We’re all more alike than we are different. We hear that a lot, right? I think I do, so I am not being original by writing it down or anything.
How often have I picked up a book and said, “YES!” registering the feeling that surely the author and I have walked in each other’s exact footsteps? Maybe I’ve never shot-up heroin or drank a case of Budweiser, but “yes, we are totally the same person!” How have I connected and registered with them so whole-heartedly? Why do I want to traverse on an unlikely adventure across wilderness or to foreign lands with this stranger that I know so well?
Because my basic instinct is human just like theirs and the feelings that drive us to do good things and to make some not great choices resides in all of us. Insecurity, isolation, fear, regret, elation, excitement, anxiety – unless we’ve dulled them with a strong dose of self-medication since childhood, we’ve all had these feelings and they’ve aided us in many choices during our lives.
There was one hallway in my elementary school that was rarely used, and therefore the lights were usually off. It wasn’t completely dark. The doors to the teacher’s parking lot were at one end and the natural light filtered in through the narrow windows of those doors.
One particular year there was one new class that was housed at the beginning corner of the otherwise unused hall, and it was the new fourth-grade/fifth-grade split class. Which meant there were three fourth-graders in an otherwise normal fifth-grade class led by a new teacher. A male teacher: the first of his kind in my elementary school. I was one of the three fourth-graders.
This teacher was young, unlike my dad. Not that my dad was old, but this man could have been a much older brother to me, or a very young uncle, if I had had uncles. He was much younger than all the other teachers in the school too, who were mostly closer in age to my older aunt and grandmother. There was something about him that made this feel special and exciting.
One morning I was crying. I couldn’t stop the tears from pouring down my face. There was no sound to my crying, but the tears shed with abundance and I was afraid I would be noticed if I began swatting them away so I sat stiff allowing them to fall on my desk, over my hands, and into my lap.
My young, male teacher in his red suspenders took me out into the unlit hall and asked if I was okay. I nodded and cried some more. One of the recess aides came by with her outdated Mel’s Diner hair-do while popping her gum slyly between her teeth and asked us both, “everything okay, sweethearts?” My teacher asked her to call my parents. He told me, “it’ll be okay, I promise,” and then I remember my dad showing up, but I don’t remember how that was possible since my dad worked in an office and was always at work after dropping us off in the morning. Where was my mom? Well, she was the one I was worried about. Always, my whole life was a struggle over worrying about my mom. In fact, my first memory, when I was approximately 18-month’s old was of worrying about my mother. It’s only until recently and having my own child have I learned that I cannot worry about her anymore, not the way I was taught to anyway (intentionally or unintentionally).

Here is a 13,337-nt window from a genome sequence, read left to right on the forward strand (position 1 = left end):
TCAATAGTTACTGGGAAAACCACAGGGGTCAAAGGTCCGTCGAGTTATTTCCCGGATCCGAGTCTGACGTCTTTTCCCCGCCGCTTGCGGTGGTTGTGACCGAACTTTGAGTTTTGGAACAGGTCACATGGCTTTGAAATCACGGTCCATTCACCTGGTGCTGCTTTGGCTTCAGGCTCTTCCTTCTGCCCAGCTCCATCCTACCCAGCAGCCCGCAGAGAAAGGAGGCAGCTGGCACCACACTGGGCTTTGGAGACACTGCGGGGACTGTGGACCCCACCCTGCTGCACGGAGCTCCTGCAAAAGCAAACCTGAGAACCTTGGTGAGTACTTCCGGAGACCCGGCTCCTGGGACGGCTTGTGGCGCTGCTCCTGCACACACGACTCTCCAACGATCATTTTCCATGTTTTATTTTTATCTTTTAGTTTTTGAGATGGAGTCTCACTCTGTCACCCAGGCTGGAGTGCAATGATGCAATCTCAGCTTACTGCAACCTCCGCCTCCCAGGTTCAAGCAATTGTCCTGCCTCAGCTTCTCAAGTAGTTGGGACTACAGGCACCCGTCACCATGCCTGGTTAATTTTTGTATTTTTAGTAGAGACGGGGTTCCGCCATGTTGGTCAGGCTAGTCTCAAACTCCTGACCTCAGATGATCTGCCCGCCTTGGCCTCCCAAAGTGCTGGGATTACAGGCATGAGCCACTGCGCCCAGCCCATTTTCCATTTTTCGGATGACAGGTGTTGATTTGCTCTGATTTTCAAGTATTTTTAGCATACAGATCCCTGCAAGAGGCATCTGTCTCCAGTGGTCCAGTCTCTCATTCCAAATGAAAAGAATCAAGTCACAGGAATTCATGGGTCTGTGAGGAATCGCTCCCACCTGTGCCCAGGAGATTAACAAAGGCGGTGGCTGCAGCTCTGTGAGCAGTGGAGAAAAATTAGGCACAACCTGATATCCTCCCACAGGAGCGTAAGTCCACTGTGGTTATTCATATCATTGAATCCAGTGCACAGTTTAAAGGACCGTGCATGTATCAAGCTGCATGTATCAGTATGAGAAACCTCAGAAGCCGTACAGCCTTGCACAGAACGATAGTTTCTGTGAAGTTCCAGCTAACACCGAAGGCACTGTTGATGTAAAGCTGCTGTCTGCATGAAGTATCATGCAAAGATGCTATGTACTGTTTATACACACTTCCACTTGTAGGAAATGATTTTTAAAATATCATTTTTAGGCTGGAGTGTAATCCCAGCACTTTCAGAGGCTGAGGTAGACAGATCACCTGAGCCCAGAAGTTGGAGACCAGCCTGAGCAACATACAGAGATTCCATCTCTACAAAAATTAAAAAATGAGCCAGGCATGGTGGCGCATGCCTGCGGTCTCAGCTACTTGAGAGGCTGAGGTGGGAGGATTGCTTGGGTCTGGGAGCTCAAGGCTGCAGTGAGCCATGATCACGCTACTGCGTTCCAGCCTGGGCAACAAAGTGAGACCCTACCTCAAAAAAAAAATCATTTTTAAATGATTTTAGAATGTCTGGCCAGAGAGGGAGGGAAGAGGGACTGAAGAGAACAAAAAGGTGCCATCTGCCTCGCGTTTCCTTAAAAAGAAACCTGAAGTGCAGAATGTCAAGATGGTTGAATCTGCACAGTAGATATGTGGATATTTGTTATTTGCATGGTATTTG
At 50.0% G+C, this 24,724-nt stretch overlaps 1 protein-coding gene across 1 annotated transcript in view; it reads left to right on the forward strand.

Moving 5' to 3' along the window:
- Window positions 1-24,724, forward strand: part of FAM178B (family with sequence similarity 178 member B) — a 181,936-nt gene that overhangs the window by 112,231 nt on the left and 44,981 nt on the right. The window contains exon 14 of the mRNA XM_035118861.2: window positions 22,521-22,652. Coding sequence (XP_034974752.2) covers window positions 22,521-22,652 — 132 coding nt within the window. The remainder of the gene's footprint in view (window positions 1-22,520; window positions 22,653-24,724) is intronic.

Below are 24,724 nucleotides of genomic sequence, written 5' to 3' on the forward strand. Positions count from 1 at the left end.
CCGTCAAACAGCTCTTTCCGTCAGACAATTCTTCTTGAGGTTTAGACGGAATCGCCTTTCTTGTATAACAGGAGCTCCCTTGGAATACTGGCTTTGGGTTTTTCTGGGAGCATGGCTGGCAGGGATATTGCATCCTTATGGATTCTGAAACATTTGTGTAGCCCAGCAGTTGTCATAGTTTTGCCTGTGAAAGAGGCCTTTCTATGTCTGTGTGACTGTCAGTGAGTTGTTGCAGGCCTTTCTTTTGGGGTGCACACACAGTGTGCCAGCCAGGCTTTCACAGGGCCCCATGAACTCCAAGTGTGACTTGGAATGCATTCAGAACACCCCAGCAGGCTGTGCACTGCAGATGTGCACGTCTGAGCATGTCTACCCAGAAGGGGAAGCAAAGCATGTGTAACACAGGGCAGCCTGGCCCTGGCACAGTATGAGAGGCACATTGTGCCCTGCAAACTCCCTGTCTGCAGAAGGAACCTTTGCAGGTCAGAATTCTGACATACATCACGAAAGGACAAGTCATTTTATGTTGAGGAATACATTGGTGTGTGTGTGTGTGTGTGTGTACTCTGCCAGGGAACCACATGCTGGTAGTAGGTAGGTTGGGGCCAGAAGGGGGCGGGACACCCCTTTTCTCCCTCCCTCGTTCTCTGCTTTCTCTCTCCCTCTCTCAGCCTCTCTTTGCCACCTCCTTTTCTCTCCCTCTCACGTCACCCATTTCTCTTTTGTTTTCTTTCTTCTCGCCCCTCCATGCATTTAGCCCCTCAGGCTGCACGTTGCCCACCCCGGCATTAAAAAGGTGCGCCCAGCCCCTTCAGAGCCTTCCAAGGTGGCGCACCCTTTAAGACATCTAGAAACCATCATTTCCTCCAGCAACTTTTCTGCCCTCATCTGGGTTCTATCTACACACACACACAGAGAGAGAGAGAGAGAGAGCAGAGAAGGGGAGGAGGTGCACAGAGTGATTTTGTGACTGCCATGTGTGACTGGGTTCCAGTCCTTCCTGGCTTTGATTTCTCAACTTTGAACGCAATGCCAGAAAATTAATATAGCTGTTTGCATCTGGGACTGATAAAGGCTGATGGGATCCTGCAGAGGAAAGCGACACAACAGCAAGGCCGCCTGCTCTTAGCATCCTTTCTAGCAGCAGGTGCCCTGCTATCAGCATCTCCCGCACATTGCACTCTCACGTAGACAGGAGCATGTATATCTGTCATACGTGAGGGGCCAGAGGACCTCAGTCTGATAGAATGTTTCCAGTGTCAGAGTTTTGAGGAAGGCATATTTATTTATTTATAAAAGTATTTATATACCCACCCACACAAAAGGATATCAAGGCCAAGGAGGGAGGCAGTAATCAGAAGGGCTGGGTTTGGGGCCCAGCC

The point is, from the earliest of beginnings we already have those core basic instincts in us that make us relate to other humans in the most incomprehensible way. What does an 18-month-old know about worry? How does a fourth-grader know about tears to be shed for a mother that cannot get out of bed for unknown, but self-inflicted reasons?
How does this teacher know that a crying child isn’t simply crying because they’re tired, or their feelings are hurt, or they had a fight?
When I read posts, blogs, books that thrive on the author asking to be seen as different and then force their audience to recognize them as someone who is a rebel, or an outcast, or that they don’t fit into groups or titles, I laugh. I laugh so hard because the irony of it is – they do fit in!
You cannot produce content and have followers and speak to thousands of fans and continue to call yourself a defector. These authors, speakers, and renegades are not so unlike the rest of we mere mortal humans, trying to find our like-minded tribe.
I spent my high school and college years “trying” to fit in, and arguing that I was different than the cliques. I was the only one who labeled myself differently from them. I squared my shoulders and barked that they couldn’t possibly understand what is was like to be me, what would they understand of a dysfunctional family.
Yet, any time I forced myself to go out with these women whom I internally wanted to be like, I had the time of my life. I wanted it to never end. I loved being around their human spirit. There was never any judgment so harsh as my own.
I realized somewhere along the way since then, that we are all trying to fit in together, just like we are now. We are constantly rounding our edges, softening our lines, and blending together to create a better human spirit.
There’s always going to be someone out there to make you believe in their superiority over you, which is just narcissism. And there’s always going to be someone who wants you to follow them on their journey of rebellion, but if you’re following, then it’s equally your journey. We’re individuals, but we’re all in this thing together, I promise.